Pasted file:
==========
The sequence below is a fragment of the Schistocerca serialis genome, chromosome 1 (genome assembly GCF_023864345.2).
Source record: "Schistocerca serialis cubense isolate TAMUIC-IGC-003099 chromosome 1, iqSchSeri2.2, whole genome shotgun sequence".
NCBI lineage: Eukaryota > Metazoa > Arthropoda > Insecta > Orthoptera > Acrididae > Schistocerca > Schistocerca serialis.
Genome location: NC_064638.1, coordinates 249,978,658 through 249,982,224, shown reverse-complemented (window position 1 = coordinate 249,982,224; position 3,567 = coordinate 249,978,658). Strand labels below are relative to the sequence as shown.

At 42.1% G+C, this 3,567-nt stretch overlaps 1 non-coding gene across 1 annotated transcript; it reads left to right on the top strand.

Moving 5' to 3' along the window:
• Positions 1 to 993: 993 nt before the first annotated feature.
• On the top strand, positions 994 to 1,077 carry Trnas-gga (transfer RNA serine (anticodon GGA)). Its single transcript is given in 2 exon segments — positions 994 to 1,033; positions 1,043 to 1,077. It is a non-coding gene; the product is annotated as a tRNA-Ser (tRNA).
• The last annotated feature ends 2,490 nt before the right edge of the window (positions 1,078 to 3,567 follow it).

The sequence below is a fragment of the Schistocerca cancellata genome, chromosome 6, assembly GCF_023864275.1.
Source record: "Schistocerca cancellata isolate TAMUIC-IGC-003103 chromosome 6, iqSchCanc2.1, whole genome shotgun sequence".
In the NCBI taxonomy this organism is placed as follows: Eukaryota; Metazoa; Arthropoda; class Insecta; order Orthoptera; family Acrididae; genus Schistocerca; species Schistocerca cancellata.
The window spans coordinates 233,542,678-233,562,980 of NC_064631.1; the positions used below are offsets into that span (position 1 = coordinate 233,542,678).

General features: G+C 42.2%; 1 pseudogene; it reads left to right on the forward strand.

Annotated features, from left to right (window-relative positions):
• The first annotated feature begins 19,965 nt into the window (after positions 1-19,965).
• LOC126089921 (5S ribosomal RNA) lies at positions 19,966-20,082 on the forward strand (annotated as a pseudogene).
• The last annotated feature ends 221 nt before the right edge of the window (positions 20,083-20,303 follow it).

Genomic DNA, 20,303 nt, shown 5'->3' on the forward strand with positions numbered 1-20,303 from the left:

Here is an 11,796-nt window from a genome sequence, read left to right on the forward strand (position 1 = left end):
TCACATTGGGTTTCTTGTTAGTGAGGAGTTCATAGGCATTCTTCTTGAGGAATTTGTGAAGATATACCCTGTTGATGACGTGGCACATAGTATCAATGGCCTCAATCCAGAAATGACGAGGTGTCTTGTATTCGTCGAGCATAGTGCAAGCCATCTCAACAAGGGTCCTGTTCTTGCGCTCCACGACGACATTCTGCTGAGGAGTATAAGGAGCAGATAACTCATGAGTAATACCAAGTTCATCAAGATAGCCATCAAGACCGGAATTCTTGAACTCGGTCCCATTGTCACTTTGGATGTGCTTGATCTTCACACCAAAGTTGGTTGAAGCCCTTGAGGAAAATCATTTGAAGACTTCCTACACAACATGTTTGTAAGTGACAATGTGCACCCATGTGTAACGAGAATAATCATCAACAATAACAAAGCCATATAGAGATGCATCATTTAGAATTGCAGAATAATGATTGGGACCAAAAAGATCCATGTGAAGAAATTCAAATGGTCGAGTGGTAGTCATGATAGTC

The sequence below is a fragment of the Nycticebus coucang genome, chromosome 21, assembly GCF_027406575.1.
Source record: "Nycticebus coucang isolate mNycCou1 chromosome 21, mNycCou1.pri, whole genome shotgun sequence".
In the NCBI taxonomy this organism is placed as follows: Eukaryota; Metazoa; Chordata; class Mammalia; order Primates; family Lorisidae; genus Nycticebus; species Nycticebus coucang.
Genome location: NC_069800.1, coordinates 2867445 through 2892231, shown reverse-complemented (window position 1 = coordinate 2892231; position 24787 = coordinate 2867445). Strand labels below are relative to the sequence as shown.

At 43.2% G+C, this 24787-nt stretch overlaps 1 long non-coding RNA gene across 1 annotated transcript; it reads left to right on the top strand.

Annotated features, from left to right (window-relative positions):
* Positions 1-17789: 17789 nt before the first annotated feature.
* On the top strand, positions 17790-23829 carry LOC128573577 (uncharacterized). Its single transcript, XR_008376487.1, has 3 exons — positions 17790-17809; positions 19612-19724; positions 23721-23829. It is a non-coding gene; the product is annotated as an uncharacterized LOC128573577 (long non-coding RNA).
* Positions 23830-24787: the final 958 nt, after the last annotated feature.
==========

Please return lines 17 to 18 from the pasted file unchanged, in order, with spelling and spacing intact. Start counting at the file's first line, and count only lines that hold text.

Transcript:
• LOC126089921 (5S ribosomal RNA) lies at positions 19,966-20,082 on the forward strand (annotated as a pseudogene).
• The last annotated feature ends 221 nt before the right edge of the window (positions 20,083-20,303 follow it).